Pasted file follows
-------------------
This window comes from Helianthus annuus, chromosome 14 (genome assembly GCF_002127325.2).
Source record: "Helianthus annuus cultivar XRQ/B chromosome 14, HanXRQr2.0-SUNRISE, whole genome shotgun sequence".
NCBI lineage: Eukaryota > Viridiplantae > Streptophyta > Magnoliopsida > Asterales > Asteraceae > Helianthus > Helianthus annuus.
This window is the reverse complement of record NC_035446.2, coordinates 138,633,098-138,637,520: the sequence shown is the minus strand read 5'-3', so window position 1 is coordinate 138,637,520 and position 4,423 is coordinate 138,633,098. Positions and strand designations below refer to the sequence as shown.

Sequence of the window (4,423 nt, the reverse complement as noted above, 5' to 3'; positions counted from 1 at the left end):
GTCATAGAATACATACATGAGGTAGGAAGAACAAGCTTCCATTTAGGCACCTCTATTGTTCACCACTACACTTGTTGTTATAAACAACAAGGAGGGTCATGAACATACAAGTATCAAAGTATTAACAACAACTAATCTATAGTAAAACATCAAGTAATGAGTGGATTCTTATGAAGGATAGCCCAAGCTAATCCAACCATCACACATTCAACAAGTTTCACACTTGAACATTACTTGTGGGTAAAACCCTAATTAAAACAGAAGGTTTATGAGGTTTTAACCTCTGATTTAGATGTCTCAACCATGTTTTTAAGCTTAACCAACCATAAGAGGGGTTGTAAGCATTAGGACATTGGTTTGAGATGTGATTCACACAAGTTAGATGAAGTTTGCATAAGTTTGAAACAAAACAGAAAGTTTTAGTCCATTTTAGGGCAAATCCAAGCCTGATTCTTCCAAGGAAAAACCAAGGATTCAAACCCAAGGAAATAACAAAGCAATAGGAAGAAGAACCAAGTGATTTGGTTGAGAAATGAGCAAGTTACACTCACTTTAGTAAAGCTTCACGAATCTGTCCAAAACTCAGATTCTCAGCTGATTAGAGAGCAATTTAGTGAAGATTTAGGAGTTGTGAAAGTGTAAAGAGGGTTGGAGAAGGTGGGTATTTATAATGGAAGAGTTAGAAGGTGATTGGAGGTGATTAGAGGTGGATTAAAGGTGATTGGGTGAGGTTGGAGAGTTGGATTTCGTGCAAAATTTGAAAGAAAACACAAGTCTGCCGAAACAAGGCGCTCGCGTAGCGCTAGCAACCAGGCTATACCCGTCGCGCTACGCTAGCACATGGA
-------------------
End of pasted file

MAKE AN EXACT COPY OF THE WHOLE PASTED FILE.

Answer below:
This window comes from Helianthus annuus, chromosome 14 (genome assembly GCF_002127325.2).
Source record: "Helianthus annuus cultivar XRQ/B chromosome 14, HanXRQr2.0-SUNRISE, whole genome shotgun sequence".
NCBI lineage: Eukaryota > Viridiplantae > Streptophyta > Magnoliopsida > Asterales > Asteraceae > Helianthus > Helianthus annuus.
This window is the reverse complement of record NC_035446.2, coordinates 138,633,098-138,637,520: the sequence shown is the minus strand read 5'-3', so window position 1 is coordinate 138,637,520 and position 4,423 is coordinate 138,633,098. Positions and strand designations below refer to the sequence as shown.

Sequence of the window (4,423 nt, the reverse complement as noted above, 5' to 3'; positions counted from 1 at the left end):
GTCATAGAATACATACATGAGGTAGGAAGAACAAGCTTCCATTTAGGCACCTCTATTGTTCACCACTACACTTGTTGTTATAAACAACAAGGAGGGTCATGAACATACAAGTATCAAAGTATTAACAACAACTAATCTATAGTAAAACATCAAGTAATGAGTGGATTCTTATGAAGGATAGCCCAAGCTAATCCAACCATCACACATTCAACAAGTTTCACACTTGAACATTACTTGTGGGTAAAACCCTAATTAAAACAGAAGGTTTATGAGGTTTTAACCTCTGATTTAGATGTCTCAACCATGTTTTTAAGCTTAACCAACCATAAGAGGGGTTGTAAGCATTAGGACATTGGTTTGAGATGTGATTCACACAAGTTAGATGAAGTTTGCATAAGTTTGAAACAAAACAGAAAGTTTTAGTCCATTTTAGGGCAAATCCAAGCCTGATTCTTCCAAGGAAAAACCAAGGATTCAAACCCAAGGAAATAACAAAGCAATAGGAAGAAGAACCAAGTGATTTGGTTGAGAAATGAGCAAGTTACACTCACTTTAGTAAAGCTTCACGAATCTGTCCAAAACTCAGATTCTCAGCTGATTAGAGAGCAATTTAGTGAAGATTTAGGAGTTGTGAAAGTGTAAAGAGGGTTGGAGAAGGTGGGTATTTATAATGGAAGAGTTAGAAGGTGATTGGAGGTGATTAGAGGTGGATTAAAGGTGATTGGGTGAGGTTGGAGAGTTGGATTTCGTGCAAAATTTGAAAGAAAACACAAGTCTGCCGAAACAAGGCGCTCGCGTAGCGCTAGCAACCAGGCTATACCCGTCGCGCTACGCTAGCACATGGA